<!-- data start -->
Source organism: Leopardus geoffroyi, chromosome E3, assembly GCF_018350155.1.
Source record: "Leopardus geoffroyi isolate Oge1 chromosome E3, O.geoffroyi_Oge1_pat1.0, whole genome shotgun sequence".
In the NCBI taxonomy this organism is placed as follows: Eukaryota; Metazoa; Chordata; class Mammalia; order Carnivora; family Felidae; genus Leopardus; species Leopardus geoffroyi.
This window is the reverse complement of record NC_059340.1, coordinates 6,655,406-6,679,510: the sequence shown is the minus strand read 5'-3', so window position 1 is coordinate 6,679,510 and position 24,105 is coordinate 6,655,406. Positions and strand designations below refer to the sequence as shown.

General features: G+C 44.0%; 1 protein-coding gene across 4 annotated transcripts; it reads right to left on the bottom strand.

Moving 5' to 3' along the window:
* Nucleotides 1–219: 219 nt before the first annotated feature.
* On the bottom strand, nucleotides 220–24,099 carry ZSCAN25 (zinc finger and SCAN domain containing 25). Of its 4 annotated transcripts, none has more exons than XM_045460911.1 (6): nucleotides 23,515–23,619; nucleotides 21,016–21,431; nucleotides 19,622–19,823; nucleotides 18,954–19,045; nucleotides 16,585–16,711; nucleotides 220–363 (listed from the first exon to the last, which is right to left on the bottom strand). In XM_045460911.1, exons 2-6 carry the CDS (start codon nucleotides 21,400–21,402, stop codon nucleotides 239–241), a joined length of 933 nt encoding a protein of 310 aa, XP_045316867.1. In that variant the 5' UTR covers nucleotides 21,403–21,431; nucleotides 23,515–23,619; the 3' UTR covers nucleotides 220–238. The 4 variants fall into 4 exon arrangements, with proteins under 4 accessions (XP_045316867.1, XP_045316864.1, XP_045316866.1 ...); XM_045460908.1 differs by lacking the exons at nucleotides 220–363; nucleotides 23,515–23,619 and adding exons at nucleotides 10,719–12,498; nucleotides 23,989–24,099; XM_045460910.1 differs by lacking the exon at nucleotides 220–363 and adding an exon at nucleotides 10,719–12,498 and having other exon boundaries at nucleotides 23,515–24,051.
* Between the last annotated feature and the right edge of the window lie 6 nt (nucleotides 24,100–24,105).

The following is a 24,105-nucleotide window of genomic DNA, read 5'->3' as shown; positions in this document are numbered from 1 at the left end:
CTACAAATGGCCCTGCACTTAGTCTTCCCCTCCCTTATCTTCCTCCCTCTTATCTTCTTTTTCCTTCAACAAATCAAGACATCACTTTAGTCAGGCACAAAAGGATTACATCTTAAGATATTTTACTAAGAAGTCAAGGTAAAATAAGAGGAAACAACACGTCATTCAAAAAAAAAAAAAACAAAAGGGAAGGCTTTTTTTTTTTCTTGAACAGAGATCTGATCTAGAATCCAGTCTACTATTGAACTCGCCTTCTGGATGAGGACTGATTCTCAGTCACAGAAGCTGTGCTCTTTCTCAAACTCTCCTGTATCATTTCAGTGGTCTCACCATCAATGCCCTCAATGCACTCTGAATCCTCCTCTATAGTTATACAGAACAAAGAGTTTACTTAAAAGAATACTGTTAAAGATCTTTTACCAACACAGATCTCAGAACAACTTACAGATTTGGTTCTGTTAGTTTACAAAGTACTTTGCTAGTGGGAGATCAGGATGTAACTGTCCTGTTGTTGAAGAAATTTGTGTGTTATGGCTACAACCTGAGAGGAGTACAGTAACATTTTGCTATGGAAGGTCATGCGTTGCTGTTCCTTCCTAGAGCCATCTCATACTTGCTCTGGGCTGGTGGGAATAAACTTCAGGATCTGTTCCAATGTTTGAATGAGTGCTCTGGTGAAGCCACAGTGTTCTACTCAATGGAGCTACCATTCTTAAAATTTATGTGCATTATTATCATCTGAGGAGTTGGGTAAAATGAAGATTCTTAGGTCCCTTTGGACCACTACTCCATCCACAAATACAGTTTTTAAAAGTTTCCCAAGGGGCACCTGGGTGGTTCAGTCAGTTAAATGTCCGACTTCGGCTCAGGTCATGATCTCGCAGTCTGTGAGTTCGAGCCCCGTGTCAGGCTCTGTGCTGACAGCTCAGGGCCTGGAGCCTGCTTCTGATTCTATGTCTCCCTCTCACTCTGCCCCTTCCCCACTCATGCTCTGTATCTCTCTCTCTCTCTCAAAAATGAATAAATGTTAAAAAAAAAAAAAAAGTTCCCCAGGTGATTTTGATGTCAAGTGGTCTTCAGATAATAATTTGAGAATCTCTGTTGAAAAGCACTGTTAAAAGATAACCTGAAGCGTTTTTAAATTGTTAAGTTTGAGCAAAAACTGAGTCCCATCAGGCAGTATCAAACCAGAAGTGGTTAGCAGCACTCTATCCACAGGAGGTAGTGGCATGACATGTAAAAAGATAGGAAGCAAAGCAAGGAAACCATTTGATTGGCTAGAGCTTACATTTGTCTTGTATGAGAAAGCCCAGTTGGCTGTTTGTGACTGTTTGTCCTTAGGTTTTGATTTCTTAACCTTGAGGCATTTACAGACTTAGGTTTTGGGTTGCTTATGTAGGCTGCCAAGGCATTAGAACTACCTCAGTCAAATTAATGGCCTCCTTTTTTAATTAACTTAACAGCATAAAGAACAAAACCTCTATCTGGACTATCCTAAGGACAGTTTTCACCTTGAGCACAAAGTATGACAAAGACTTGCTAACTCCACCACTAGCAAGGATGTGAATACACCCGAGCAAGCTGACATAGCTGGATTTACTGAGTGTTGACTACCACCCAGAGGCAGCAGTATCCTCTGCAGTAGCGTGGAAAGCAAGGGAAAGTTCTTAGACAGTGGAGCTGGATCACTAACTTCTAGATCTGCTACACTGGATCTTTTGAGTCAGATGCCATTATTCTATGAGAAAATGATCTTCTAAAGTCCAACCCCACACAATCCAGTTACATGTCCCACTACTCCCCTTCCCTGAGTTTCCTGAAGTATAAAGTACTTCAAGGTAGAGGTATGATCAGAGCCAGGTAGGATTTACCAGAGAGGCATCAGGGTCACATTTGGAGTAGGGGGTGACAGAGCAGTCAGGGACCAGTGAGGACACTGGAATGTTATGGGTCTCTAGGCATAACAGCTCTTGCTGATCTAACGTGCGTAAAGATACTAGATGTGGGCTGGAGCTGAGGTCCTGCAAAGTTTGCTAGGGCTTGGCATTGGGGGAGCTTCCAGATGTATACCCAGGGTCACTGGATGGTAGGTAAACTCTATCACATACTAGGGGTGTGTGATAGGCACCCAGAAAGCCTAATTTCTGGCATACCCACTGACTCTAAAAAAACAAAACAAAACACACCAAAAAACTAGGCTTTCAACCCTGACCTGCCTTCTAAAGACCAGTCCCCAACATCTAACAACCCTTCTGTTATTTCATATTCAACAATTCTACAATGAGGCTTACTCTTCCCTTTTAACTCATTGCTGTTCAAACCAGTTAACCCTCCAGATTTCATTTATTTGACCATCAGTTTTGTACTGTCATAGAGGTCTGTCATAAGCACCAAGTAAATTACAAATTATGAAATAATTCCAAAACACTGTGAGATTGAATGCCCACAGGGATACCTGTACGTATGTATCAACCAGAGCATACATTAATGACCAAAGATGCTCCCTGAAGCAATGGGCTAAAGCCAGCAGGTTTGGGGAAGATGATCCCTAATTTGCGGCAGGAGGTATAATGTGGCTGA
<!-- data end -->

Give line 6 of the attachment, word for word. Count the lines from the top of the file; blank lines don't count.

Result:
Moving 5' to 3' along the window: